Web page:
The series is a rare and delightful blend of supernatural hijinks, alternate history, steampunk-type technology, romance and speculative fiction.  The fun of the books turns on the characters themselves, starting with the indomitable Alexia, the gruff and irascible (with a heart of gold, of course) Macoun, the sly and sophisticated Akeldama, and the wonderfully ditzy Ivy (and her hats!), and the way they interact with each other amid the intricacies of shapechanging in Carriger’s world (the question of what the presence of soul has to do with whether someone can shift or become a vampire, for instance, is novel in the extreme), all spiced with Carriger’s dry but funny sense of humor.  How can you not love it when Alexia’s major mechanical defense against the bad guys is a series of parasols (all very proper and Victorian) which spray acid and shoot darts and the like?

blameless cover       timeless cover    changeless cover   heartless cover

Read through the first series, Soulless, Changeless, Blameless, Heartless and Timeless, as the characters marry and change and don’t change and find their new places in the wide world of the British Empire, and then you’ll be ready to follow the next generation, Prudence, a/k/a Pru (daughter of Alexia and Macoun and a metanatural with the power to take on the supernatural abilities of anyone she touches), and Ivy’s twin children, Primrose (a/k/a Prim) and Percival (a/k/a Percy), as Prudence, raised by vampires AND werewolves, acquires a dirigible and starts traveling to the distant corners of the Empire — India in Prudence and Egypt in Imprudence.  Along the way, she discovers some other kinds of shape-changing creatures and gets in all kinds of trouble, romantic and otherwise, and she is an entertaining character to share these adventures with (a different kind of entertaining point of view character than Alexia, her mother).

prudence cover

If you like steampunk, if you have an offbeat sense of humor, if you enjoy alternate history novels with speculative fiction elements, if you’ve been looking for adventures that involve vivid and strong female and male characters, by all means pick up Gail Carriger’s books, in both series.  You’ll find a lot to love.


Are you ready for a great thrill ride of a book?  Then check out July’s new thrillers which run the gamut from creepy nightmare stuff to post apocalyptic survival to convicts and dogs working together.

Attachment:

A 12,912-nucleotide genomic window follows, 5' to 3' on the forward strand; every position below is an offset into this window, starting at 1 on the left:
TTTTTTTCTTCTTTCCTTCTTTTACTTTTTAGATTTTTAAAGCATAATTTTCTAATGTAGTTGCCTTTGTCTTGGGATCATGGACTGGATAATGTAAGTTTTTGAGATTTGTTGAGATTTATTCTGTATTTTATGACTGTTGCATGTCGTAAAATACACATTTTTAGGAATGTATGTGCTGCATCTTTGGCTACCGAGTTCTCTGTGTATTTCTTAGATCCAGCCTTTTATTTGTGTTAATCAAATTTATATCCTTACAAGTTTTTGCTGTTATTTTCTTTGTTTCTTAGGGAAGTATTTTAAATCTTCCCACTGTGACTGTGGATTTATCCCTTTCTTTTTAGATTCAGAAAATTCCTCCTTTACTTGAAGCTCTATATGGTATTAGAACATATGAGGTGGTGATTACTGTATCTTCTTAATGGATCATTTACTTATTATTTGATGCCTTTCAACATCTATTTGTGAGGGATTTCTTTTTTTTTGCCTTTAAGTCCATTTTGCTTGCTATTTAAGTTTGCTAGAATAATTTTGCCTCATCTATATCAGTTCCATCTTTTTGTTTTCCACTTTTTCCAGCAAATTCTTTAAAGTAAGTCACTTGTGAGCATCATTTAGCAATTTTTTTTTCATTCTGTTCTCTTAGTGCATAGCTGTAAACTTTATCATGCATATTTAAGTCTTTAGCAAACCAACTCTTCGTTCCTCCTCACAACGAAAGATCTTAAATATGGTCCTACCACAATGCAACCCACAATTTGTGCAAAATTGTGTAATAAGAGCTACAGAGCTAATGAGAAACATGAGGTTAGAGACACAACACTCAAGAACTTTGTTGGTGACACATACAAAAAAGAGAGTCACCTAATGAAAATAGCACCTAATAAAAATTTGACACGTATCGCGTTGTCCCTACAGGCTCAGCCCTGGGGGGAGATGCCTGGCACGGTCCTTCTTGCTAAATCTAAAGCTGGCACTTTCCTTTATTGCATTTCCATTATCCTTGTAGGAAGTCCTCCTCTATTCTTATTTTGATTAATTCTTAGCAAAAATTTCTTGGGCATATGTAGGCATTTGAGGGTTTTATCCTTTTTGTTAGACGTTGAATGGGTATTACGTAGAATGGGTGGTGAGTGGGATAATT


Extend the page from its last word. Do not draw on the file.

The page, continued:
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In The Last One by Alexandra Oliva, the name of the game is survival. Zoo, the protagonist, is a contestant in a survival style television reality show.  The premise of the show is that twelve people are selected and sent to the woods to face various challenges to test their endurance and their abilities.  The contestants are kept from any real knowledge of what the challenges are, and cut off from all contact with the outside world, to make the show seem more real.  However, in the middle of the competition, Zoo encounters what seem like real corpses and real destruction.  Is this part of the show, or has there been some real disaster in the outside world that she’s not aware of?  At first Zoo treats it as another of the artificial challenges set up by the show’s producers, holding herself together with her confidence that this is just a show and the producers of the show wouldn’t really let her or the other contestants die.  Except that it’s not an artificial challenge.  Something terrible has happened in the real world and Zoo has to navigate what she believes is a fake survival challenge that may turn out to be the real thing. This book has been compared to Station Eleven (a wonderful book, by the way) and The Passage, and if you’re doing the 2016 Reading Challenge, this could count as a post-apocalyptic novel.

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For a different kind of thriller, tending toward the occult/horror, you could try Wolf Lake by John Verdon. How’s this for an intriguing premise: four people, with practically nothing in common otherwise, in four different locations, have the same nightmare on the same night, involving a dagger with a carved wolf’s head on the hilt. All four are subsequently found dead, apparent suicides, their wrists cut, the cuts made by a dagger with a carved wolf’s head on its hilt.  What ties these deaths together?  It turns out all of the dead people were “treated” by a Richard Hammond, a controversial psychologist who engaged in strange hypnotherapy sessions with each of them at his spooky house in the middle of the Adirondacks at Wolf Lake. The police investigation seems to avoid certain things, and Dave Gurney, the protagonist of this series, digs deeper to find out what’s really going on, putting himself in danger not only from the murderer but also from sinister corners of the Federal Government.  Trapped by a blizzard himself on sinister Wolf Lake, Gurney matches wits with one of the most dangerous men he’s ever faced, with his wife’s sanity, as well as his own, on the line.